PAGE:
If there is to be any hope that fiscal discipline might one day develop across the EU, eurozone countries and the European Central Bank (ECB) will have to demonstrate their ability to respond to an unprecedented crisis with unprecedented measures, says Anton Brender.
What can we do, together, to cope with the financial consequences of the covid-19 pandemic? This is the very question the eurogroup has been discussing heatedly. Over the last few years, the divide between the northern and southern member States on the management of fiscal balance has not diminished.
The "ants" of the north can pride themselves that over the short summer enjoyed by the European economies, they have amassed surpluses to buffer the deterioration of their public finances. The same cannot, unfortunately, be said for the "grasshoppers" of southern Europe. Yet it is in these countries where the pandemic has had the most dramatic effect, and where the confinement measures to reduce the human cost will produce the most serious economic impact.
The looming deterioration of Italy’s public finances are particularly worrying: even before the crisis, the growth outlook for the country was poor and, in the absence of steady growth, it will be very difficult to bear the additional debt burden brought by the pandemic."
The looming deterioration of Italy's public finances are particularly worrying: even before the crisis, the growth outlook for the country was poor and, in the absence of steady growth, it will be very difficult to bear the additional debt burden brought by the pandemic.
It is no surprise that Italy's prime minister was the first to call for Europe to design new financial solidarity instruments.
The European Commission responded by offering to create a fund of €100bn to cover part of the fiscal cost of the short-term unemployment measures put in place almost everywhere. For the rest, the most fragile countries were invited to use existing instruments: the European Investment Bank - whose lending capacity will be bolstered; and the European Stability Mechanism - whose conditionality was sharply reduced. However, there was no unanimity on the issuance of jointly issued debt securities to collectively finance the consequences of the crisis.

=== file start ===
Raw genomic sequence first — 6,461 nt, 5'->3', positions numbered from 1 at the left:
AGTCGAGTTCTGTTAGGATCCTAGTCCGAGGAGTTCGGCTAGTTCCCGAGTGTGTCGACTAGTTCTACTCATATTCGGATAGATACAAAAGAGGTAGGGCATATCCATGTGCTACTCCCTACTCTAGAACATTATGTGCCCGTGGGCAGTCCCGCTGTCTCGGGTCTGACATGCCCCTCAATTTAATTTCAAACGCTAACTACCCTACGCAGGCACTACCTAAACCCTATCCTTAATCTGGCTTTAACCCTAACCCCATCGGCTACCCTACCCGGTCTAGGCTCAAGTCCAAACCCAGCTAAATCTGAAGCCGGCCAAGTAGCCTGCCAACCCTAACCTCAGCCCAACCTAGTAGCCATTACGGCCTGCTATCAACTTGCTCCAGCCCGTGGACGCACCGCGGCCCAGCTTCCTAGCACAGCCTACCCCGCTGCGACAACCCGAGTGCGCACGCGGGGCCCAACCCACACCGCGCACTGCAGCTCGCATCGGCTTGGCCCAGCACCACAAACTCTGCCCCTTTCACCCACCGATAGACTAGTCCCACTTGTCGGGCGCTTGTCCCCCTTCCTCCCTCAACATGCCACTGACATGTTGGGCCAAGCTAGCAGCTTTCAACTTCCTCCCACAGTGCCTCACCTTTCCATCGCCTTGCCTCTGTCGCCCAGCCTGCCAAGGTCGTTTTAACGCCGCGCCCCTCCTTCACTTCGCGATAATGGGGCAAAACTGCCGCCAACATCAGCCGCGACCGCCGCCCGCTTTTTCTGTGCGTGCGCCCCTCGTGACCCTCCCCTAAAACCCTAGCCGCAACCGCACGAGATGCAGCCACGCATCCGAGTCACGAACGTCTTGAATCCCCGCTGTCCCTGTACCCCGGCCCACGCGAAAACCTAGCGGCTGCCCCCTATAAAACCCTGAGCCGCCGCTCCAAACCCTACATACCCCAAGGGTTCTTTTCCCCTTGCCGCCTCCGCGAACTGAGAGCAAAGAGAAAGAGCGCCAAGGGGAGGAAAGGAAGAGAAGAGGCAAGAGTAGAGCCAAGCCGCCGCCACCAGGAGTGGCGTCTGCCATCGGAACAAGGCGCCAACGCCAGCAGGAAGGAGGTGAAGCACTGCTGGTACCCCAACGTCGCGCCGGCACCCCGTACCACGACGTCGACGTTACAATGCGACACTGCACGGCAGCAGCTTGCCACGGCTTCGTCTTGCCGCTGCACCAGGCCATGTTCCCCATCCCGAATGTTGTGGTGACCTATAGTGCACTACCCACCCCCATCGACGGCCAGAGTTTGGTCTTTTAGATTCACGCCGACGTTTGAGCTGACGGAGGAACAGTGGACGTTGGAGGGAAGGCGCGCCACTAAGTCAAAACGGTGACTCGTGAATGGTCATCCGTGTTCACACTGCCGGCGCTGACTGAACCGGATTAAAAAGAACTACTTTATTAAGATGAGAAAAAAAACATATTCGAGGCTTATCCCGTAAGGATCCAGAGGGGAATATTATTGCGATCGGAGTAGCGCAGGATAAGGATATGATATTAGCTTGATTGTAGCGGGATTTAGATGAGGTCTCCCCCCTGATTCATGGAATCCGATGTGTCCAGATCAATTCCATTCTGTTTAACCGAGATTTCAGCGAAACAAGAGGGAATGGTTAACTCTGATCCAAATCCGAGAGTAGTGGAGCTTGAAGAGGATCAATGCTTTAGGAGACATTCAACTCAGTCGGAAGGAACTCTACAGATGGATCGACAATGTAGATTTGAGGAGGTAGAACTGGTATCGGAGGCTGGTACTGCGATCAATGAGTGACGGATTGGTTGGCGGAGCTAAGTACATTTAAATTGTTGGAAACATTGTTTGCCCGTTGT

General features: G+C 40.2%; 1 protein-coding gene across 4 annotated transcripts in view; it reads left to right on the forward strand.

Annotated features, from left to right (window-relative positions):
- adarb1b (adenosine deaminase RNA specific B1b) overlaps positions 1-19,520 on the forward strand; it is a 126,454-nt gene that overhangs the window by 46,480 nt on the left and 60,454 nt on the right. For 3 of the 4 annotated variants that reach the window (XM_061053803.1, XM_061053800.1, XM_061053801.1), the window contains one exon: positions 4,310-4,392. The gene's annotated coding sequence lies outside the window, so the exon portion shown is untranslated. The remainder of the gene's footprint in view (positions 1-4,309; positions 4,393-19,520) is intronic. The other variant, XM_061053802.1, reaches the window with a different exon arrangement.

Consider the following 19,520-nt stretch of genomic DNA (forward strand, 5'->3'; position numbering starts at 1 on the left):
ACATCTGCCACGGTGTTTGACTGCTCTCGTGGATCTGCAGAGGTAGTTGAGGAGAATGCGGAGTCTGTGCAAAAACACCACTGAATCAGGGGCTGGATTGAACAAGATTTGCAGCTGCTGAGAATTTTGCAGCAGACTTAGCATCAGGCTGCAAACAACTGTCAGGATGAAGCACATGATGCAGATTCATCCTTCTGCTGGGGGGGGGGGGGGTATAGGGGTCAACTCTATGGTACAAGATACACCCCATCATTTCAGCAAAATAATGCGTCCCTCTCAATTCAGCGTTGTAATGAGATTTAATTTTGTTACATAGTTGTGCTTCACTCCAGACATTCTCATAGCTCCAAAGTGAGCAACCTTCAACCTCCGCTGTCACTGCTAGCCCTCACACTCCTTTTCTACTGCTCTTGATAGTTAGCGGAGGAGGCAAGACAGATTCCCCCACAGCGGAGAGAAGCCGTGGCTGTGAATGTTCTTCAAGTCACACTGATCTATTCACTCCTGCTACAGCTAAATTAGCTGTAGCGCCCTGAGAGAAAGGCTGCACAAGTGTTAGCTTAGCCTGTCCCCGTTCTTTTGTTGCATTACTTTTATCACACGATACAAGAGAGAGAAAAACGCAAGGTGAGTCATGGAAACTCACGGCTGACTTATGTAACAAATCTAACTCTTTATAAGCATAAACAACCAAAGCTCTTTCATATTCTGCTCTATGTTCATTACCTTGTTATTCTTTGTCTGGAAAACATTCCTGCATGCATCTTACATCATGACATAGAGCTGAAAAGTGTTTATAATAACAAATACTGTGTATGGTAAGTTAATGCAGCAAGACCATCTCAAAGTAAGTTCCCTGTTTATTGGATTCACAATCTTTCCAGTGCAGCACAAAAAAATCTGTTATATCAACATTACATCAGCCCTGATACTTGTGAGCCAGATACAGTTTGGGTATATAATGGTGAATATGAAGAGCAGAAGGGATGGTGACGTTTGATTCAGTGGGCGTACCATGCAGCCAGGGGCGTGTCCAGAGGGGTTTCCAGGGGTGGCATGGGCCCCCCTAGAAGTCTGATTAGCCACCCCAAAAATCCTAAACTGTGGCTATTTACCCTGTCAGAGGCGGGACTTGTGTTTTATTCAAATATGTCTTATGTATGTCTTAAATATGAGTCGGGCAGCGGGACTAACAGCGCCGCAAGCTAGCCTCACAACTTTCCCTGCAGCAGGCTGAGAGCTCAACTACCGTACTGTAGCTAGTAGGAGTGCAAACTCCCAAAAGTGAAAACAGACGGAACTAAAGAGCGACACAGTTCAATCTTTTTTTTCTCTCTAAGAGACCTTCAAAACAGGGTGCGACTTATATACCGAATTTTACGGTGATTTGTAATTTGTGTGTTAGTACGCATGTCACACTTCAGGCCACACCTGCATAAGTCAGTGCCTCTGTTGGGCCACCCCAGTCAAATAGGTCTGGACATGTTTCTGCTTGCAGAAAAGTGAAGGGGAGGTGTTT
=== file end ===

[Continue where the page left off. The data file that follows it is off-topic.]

To go down this road would be to open what the Germans call the euro bond Pandora's Box. There is no guarantee that this type of financing, currently referred to as "exceptional", would not become the norm in the future, sinking any hopes that the member State profligate spenders would eventually comply with the fiscal discipline underlying the treaties.
Righting one of the wrongs of the "founding fathers" of the single currency might secure this. The architects of today's system not only forbade the central bank to directly buy up the debt of member States, they also denied States the resources derived from the issuance of banknotes in circulation.
Naturally, the profit the ECB is making are transferred to the governments; but the source of financing constituted by the issuance of notes is not. One way of sharing the increased debt brought about by the present contraction in activity would be to agree to the ECB maintaining government debt on its balance sheet for an amount equal to the amount of currency in circulation, like the US Federal Reserve does.
The latter still accounts for around 10% of eurozone GDP, i.e., to almost what this health crisis could cost each national budgets. The powerful symbolic nature of such a decision would not be lost on participants. It would also definitively put to one side - and off-market - the fiscal consequences of the drama being experienced in our countries, while setting at the same time a mechanical limit for the monetary financing of their budgets.
That it may imply adapting the wording of the treaties is inessential : what's important is to announce that, to retain the spirit of the treaties, we are ready to do so.
Anton Brender is chief economist at Candriam Investors Group, in Paris.